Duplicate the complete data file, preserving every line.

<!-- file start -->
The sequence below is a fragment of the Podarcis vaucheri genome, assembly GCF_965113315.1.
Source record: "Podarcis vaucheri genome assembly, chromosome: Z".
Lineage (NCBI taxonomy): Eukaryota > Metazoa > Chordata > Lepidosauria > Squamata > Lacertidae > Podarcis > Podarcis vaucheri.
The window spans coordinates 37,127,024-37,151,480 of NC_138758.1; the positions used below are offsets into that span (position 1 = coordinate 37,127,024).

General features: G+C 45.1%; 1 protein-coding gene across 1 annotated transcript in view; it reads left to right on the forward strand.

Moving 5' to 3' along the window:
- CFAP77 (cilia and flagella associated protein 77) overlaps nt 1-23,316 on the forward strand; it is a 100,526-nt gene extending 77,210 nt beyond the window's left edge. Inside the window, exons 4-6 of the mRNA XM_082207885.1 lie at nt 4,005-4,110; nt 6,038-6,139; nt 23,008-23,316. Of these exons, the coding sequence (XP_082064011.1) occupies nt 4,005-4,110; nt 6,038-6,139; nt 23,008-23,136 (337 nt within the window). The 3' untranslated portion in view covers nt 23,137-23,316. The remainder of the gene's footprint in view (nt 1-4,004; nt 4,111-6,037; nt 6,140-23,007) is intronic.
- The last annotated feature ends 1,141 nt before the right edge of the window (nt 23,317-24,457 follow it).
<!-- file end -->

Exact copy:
The sequence below is a fragment of the Podarcis vaucheri genome, assembly GCF_965113315.1.
Source record: "Podarcis vaucheri genome assembly, chromosome: Z".
Lineage (NCBI taxonomy): Eukaryota > Metazoa > Chordata > Lepidosauria > Squamata > Lacertidae > Podarcis > Podarcis vaucheri.
The window spans coordinates 37,127,024-37,151,480 of NC_138758.1; the positions used below are offsets into that span (position 1 = coordinate 37,127,024).

General features: G+C 45.1%; 1 protein-coding gene across 1 annotated transcript in view; it reads left to right on the forward strand.

Moving 5' to 3' along the window:
- CFAP77 (cilia and flagella associated protein 77) overlaps nt 1-23,316 on the forward strand; it is a 100,526-nt gene extending 77,210 nt beyond the window's left edge. Inside the window, exons 4-6 of the mRNA XM_082207885.1 lie at nt 4,005-4,110; nt 6,038-6,139; nt 23,008-23,316. Of these exons, the coding sequence (XP_082064011.1) occupies nt 4,005-4,110; nt 6,038-6,139; nt 23,008-23,136 (337 nt within the window). The 3' untranslated portion in view covers nt 23,137-23,316. The remainder of the gene's footprint in view (nt 1-4,004; nt 4,111-6,037; nt 6,140-23,007) is intronic.
- The last annotated feature ends 1,141 nt before the right edge of the window (nt 23,317-24,457 follow it).